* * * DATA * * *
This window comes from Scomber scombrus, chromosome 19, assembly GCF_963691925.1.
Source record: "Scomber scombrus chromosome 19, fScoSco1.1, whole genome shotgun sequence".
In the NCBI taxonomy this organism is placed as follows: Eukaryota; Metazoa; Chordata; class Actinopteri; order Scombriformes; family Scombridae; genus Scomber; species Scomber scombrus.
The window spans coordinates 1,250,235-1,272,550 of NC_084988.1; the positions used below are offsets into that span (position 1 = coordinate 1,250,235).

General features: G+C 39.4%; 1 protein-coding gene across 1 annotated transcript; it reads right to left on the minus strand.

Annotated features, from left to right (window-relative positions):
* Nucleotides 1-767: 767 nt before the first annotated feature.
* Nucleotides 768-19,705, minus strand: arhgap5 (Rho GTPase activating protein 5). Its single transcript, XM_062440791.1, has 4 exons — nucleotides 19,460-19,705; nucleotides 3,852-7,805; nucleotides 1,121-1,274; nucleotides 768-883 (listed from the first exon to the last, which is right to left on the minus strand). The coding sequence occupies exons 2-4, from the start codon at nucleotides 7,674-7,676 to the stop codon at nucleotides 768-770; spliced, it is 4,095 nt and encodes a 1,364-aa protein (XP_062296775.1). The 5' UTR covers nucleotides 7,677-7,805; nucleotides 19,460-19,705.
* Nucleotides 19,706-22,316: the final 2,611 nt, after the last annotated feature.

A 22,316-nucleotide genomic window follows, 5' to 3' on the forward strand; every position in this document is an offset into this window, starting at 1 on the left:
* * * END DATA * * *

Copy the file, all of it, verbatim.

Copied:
This window comes from Scomber scombrus, chromosome 19, assembly GCF_963691925.1.
Source record: "Scomber scombrus chromosome 19, fScoSco1.1, whole genome shotgun sequence".
In the NCBI taxonomy this organism is placed as follows: Eukaryota; Metazoa; Chordata; class Actinopteri; order Scombriformes; family Scombridae; genus Scomber; species Scomber scombrus.
The window spans coordinates 1,250,235-1,272,550 of NC_084988.1; the positions used below are offsets into that span (position 1 = coordinate 1,250,235).

General features: G+C 39.4%; 1 protein-coding gene across 1 annotated transcript; it reads right to left on the minus strand.

Annotated features, from left to right (window-relative positions):
* Nucleotides 1-767: 767 nt before the first annotated feature.
* Nucleotides 768-19,705, minus strand: arhgap5 (Rho GTPase activating protein 5). Its single transcript, XM_062440791.1, has 4 exons — nucleotides 19,460-19,705; nucleotides 3,852-7,805; nucleotides 1,121-1,274; nucleotides 768-883 (listed from the first exon to the last, which is right to left on the minus strand). The coding sequence occupies exons 2-4, from the start codon at nucleotides 7,674-7,676 to the stop codon at nucleotides 768-770; spliced, it is 4,095 nt and encodes a 1,364-aa protein (XP_062296775.1). The 5' UTR covers nucleotides 7,677-7,805; nucleotides 19,460-19,705.
* Nucleotides 19,706-22,316: the final 2,611 nt, after the last annotated feature.

A 22,316-nucleotide genomic window follows, 5' to 3' on the forward strand; every position in this document is an offset into this window, starting at 1 on the left: